In My Body and I (1925), René Crevel attempts to trace with words the geography of a being, exploring the tension between body and spirit. Crevel’s meditation is a vivid personal journey through illusion and disillusion, secret desire, memory, the possibility and impossibility of life, sensuality and sexuality, poetry and the wilderness of the imagination. The narrator’s Romantic mind moves from evocative tales to frank confessions, making the reader a confidant to this great soul trapped in an awkward-fitting body. Admired greatly by André Breton and Ezra Pound, Crevel might be thought of as a surrealist Proust.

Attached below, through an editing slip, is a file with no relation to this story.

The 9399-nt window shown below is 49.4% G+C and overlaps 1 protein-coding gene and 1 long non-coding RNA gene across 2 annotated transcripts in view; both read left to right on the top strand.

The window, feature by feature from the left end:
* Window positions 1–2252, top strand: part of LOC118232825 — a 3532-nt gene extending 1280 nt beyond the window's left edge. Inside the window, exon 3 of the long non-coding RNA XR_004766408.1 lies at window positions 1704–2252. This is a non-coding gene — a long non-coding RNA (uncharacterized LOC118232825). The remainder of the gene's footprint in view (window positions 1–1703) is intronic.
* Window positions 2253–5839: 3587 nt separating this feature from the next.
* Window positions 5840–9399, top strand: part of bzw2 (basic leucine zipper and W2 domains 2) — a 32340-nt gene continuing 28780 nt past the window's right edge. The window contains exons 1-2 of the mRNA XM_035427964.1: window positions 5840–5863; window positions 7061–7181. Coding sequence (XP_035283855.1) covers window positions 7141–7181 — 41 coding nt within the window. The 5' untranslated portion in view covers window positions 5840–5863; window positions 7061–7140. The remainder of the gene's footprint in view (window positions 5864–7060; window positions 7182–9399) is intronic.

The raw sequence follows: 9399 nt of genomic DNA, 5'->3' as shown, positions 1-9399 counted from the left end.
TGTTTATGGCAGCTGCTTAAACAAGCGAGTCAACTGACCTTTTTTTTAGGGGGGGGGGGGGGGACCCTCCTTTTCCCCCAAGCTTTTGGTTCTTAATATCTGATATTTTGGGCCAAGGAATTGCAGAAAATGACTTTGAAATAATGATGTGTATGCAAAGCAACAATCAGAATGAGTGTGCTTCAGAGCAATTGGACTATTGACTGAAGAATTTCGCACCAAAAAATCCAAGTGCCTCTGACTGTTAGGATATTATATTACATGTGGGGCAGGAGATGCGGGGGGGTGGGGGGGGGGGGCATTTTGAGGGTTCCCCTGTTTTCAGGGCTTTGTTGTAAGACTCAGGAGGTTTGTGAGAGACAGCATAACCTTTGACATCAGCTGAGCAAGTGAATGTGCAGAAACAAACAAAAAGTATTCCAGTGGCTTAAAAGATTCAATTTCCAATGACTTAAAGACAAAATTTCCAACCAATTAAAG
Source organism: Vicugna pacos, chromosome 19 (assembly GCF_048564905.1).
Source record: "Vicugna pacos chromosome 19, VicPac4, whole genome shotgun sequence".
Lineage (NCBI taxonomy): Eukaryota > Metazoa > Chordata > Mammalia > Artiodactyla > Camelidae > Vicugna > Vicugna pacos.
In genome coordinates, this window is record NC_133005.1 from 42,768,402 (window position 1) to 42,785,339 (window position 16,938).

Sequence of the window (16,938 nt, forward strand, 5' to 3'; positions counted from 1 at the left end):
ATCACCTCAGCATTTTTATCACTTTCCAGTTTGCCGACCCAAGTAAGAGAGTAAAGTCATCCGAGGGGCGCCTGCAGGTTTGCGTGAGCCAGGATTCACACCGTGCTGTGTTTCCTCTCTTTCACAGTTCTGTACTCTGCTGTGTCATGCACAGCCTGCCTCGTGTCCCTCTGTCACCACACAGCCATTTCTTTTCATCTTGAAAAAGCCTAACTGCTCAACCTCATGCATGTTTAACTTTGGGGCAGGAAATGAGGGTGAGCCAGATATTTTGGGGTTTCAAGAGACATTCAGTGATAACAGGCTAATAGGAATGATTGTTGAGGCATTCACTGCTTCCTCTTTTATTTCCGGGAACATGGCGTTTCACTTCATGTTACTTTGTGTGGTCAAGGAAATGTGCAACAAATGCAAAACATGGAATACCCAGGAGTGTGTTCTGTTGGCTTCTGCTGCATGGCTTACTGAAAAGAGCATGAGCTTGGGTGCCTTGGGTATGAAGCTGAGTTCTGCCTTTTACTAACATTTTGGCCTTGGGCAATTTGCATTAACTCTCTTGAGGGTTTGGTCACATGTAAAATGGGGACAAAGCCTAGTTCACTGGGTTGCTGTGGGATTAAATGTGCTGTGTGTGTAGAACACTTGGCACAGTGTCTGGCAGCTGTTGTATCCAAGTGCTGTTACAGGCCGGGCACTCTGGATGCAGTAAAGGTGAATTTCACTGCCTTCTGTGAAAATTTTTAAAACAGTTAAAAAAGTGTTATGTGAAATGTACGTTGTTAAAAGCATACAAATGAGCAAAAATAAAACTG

Robert Bononno’s translations include Henri Raczymow’s Swan’s Way and Herve Guibert’s Ghost Image.